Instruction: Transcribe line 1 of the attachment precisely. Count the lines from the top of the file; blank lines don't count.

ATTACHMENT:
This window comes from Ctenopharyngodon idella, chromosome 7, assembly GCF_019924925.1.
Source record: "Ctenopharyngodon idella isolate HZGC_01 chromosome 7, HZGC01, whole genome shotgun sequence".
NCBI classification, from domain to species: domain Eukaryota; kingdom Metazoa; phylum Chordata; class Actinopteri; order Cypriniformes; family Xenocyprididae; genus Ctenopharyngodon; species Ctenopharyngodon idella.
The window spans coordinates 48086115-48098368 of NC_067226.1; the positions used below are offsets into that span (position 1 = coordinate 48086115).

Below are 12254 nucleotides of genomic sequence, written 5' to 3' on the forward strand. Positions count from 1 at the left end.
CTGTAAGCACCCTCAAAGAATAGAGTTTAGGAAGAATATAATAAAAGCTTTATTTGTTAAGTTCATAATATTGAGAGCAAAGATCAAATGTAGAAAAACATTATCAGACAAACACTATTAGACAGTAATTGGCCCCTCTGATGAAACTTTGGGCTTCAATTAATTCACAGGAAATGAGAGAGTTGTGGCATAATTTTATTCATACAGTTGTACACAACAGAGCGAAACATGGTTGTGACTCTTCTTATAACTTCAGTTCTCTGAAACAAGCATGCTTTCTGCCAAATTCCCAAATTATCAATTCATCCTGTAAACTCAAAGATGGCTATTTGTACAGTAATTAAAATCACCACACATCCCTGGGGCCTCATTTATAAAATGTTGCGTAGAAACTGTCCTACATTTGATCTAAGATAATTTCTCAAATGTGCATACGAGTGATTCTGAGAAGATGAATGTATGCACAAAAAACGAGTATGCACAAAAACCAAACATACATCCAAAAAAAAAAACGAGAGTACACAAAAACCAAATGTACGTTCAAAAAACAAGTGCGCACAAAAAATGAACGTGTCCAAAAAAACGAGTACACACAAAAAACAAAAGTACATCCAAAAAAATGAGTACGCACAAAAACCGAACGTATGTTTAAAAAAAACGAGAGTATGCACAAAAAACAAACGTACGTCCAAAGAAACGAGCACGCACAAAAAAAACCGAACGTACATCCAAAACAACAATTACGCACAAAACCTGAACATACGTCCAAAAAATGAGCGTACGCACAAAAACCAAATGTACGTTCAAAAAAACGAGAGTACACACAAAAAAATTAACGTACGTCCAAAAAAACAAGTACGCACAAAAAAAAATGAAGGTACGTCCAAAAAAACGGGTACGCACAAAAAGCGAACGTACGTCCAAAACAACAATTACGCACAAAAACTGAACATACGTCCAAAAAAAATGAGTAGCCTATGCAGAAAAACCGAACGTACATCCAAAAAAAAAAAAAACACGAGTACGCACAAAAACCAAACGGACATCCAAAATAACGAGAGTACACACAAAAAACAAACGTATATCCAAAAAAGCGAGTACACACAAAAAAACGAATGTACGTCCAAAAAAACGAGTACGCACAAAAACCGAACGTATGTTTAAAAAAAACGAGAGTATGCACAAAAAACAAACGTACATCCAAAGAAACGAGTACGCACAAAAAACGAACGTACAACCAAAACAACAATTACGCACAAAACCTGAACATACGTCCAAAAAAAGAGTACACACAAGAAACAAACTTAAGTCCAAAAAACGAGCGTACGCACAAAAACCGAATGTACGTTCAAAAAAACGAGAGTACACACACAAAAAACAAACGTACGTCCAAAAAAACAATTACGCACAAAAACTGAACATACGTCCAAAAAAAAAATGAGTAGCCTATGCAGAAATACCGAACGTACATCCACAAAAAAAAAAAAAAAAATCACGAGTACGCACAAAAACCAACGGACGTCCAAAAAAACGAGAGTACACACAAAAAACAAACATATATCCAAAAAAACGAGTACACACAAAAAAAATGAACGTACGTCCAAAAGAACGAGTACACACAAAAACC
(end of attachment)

This window comes from Ctenopharyngodon idella, chromosome 7, assembly GCF_019924925.1.